Both VEL and RSX measure market
VEL measures momentum direction and speed
accurately to scale. If bar-to-bar price changes double in size, VEL's chart
will double in size. In other words, VEL provides true momentum.
This makes VEL not useful for thresholding,
such as when you want to trigger a BUY/SELL when VEL crosses over/under a
(non-zero) threshold value. The reason is because the threshold will require
almost continuous readjustment as the magniture of price changes grows/shrinks
over time. However, this property is very useful in divergence analysis, where
you want to accurately compare price turning point values to momentum turning
point values. CLICK HERE for a graphic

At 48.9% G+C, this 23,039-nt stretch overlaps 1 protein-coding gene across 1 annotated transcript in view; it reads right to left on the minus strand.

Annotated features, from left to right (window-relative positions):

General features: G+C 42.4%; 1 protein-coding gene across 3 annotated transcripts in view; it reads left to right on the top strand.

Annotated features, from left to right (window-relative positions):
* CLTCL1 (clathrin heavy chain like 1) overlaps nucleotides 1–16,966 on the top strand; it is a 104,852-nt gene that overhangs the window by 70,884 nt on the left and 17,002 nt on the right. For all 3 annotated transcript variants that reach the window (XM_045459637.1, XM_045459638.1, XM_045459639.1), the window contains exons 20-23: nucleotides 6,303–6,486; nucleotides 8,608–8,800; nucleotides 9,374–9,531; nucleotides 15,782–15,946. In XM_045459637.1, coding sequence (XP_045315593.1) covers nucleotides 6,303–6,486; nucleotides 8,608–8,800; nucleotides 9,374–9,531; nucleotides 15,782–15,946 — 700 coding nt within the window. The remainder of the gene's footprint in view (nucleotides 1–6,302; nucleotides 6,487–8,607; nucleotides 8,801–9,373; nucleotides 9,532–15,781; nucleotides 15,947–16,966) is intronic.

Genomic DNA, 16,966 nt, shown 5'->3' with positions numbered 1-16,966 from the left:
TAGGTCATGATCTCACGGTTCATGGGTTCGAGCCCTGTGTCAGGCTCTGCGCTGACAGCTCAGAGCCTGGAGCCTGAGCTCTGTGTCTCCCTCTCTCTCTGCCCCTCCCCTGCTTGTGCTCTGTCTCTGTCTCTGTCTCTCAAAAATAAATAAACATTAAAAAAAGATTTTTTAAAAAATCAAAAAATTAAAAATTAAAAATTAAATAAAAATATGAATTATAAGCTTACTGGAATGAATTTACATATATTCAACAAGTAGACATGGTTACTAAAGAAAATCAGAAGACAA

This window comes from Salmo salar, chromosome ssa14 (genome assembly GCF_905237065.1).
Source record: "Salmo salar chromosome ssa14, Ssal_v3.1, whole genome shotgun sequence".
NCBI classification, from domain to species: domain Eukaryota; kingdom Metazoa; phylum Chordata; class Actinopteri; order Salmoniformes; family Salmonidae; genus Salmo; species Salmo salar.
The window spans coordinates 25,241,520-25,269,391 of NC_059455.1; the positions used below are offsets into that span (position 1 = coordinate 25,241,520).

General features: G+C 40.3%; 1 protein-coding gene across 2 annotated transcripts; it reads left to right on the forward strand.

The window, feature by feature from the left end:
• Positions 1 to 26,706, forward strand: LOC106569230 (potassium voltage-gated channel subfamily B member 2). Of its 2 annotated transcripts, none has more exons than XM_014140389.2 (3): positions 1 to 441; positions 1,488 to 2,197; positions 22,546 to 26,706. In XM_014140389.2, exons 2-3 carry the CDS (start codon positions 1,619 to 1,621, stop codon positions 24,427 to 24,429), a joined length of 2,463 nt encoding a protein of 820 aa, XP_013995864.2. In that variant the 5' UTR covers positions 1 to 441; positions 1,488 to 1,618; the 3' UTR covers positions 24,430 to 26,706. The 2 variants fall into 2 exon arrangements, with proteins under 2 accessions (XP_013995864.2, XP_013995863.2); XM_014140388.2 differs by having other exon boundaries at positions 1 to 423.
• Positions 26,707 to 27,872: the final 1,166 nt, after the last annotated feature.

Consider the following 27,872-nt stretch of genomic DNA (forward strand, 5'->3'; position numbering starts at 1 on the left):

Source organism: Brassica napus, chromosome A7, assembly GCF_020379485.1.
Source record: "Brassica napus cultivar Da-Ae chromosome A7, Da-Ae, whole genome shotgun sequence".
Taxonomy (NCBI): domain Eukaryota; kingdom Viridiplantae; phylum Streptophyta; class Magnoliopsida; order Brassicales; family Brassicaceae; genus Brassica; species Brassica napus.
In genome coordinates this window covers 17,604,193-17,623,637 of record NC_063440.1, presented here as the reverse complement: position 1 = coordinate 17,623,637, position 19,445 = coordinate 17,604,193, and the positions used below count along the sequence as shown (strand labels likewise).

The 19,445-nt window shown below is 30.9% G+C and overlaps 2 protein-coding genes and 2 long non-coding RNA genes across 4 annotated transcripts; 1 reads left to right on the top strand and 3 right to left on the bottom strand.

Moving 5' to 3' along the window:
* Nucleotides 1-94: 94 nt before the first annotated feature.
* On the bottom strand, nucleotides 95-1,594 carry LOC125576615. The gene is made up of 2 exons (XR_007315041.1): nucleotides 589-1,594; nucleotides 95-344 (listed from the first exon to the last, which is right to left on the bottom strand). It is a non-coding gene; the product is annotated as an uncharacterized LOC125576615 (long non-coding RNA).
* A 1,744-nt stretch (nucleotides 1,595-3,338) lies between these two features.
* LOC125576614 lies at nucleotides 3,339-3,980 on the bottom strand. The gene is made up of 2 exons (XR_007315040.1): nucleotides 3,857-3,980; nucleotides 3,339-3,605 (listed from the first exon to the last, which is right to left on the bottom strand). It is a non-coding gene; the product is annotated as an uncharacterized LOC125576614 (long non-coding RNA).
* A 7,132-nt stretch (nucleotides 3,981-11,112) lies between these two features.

example of this use in divergence analysis.
RSX, in contrast, measures momentum direction
and **quality**, not speed. If trend quality is pure (i.e. having tiny
reversals) then RSX signal is strong. If quality is weak, such as when a trend
is congesting into a trading range, then RSX signal becomes weak. This makes
RSX ideal for showing market reversals and the demise of trends weakened by
RSX is also bounded between the range of 0 to
100. In contrast, VEL is unbounded and can have any value. This scale-invariant
nature of RSX makes it suitable for thresholding, as the threshold level does
not need to change over time, as it would for VEL. Consequently, you can define
BUY and SELL zones with RSX, whereby a SELL order is never executed when RSX is
above the BUY ZONE threshold level, and a BUY order is never executed when RSX
is below the SELL ZONE threshold level.